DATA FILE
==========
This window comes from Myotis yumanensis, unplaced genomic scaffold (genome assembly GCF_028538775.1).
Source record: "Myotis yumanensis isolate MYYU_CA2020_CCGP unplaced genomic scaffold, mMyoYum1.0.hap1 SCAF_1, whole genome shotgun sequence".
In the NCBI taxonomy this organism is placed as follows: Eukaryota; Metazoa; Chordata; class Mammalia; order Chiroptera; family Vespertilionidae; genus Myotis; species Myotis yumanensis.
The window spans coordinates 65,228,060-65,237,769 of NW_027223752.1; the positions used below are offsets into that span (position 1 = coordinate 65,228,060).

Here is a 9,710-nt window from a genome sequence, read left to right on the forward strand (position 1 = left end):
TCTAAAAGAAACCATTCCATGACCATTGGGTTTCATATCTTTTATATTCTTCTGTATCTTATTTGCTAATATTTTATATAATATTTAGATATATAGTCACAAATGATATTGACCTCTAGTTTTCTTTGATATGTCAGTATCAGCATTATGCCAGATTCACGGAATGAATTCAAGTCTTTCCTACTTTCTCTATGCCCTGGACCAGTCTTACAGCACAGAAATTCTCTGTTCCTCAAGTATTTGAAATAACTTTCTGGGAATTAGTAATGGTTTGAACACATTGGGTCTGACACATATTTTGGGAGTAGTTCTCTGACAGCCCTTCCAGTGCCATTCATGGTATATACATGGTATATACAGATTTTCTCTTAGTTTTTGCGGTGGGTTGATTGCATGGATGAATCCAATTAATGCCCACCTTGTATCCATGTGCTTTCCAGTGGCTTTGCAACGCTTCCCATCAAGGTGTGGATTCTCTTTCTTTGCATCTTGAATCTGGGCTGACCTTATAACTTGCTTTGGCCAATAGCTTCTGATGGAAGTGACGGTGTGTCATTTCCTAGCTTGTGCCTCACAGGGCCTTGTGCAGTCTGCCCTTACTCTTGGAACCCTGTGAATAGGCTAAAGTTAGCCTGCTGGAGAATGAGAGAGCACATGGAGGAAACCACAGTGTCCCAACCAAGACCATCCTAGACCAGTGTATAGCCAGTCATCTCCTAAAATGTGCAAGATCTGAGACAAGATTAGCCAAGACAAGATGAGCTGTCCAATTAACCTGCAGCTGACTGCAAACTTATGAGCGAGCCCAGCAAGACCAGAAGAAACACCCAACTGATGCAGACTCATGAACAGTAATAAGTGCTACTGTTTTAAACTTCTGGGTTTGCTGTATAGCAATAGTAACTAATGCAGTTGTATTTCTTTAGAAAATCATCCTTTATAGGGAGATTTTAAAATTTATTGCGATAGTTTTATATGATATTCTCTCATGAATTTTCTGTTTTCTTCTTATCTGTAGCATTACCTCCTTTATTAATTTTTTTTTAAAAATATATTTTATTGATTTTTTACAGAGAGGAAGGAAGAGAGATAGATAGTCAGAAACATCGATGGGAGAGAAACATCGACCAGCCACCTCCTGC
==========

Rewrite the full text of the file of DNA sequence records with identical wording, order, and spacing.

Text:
This window comes from Myotis yumanensis, unplaced genomic scaffold (genome assembly GCF_028538775.1).
Source record: "Myotis yumanensis isolate MYYU_CA2020_CCGP unplaced genomic scaffold, mMyoYum1.0.hap1 SCAF_1, whole genome shotgun sequence".
In the NCBI taxonomy this organism is placed as follows: Eukaryota; Metazoa; Chordata; class Mammalia; order Chiroptera; family Vespertilionidae; genus Myotis; species Myotis yumanensis.
The window spans coordinates 65,228,060-65,237,769 of NW_027223752.1; the positions used below are offsets into that span (position 1 = coordinate 65,228,060).

Here is a 9,710-nt window from a genome sequence, read left to right on the forward strand (position 1 = left end):
TCTAAAAGAAACCATTCCATGACCATTGGGTTTCATATCTTTTATATTCTTCTGTATCTTATTTGCTAATATTTTATATAATATTTAGATATATAGTCACAAATGATATTGACCTCTAGTTTTCTTTGATATGTCAGTATCAGCATTATGCCAGATTCACGGAATGAATTCAAGTCTTTCCTACTTTCTCTATGCCCTGGACCAGTCTTACAGCACAGAAATTCTCTGTTCCTCAAGTATTTGAAATAACTTTCTGGGAATTAGTAATGGTTTGAACACATTGGGTCTGACACATATTTTGGGAGTAGTTCTCTGACAGCCCTTCCAGTGCCATTCATGGTATATACATGGTATATACAGATTTTCTCTTAGTTTTTGCGGTGGGTTGATTGCATGGATGAATCCAATTAATGCCCACCTTGTATCCATGTGCTTTCCAGTGGCTTTGCAACGCTTCCCATCAAGGTGTGGATTCTCTTTCTTTGCATCTTGAATCTGGGCTGACCTTATAACTTGCTTTGGCCAATAGCTTCTGATGGAAGTGACGGTGTGTCATTTCCTAGCTTGTGCCTCACAGGGCCTTGTGCAGTCTGCCCTTACTCTTGGAACCCTGTGAATAGGCTAAAGTTAGCCTGCTGGAGAATGAGAGAGCACATGGAGGAAACCACAGTGTCCCAACCAAGACCATCCTAGACCAGTGTATAGCCAGTCATCTCCTAAAATGTGCAAGATCTGAGACAAGATTAGCCAAGACAAGATGAGCTGTCCAATTAACCTGCAGCTGACTGCAAACTTATGAGCGAGCCCAGCAAGACCAGAAGAAACACCCAACTGATGCAGACTCATGAACAGTAATAAGTGCTACTGTTTTAAACTTCTGGGTTTGCTGTATAGCAATAGTAACTAATGCAGTTGTATTTCTTTAGAAAATCATCCTTTATAGGGAGATTTTAAAATTTATTGCGATAGTTTTATATGATATTCTCTCATGAATTTTCTGTTTTCTTCTTATCTGTAGCATTACCTCCTTTATTAATTTTTTTTTAAAAATATATTTTATTGATTTTTTACAGAGAGGAAGGAAGAGAGATAGATAGTCAGAAACATCGATGGGAGAGAAACATCGACCAGCCACCTCCTGC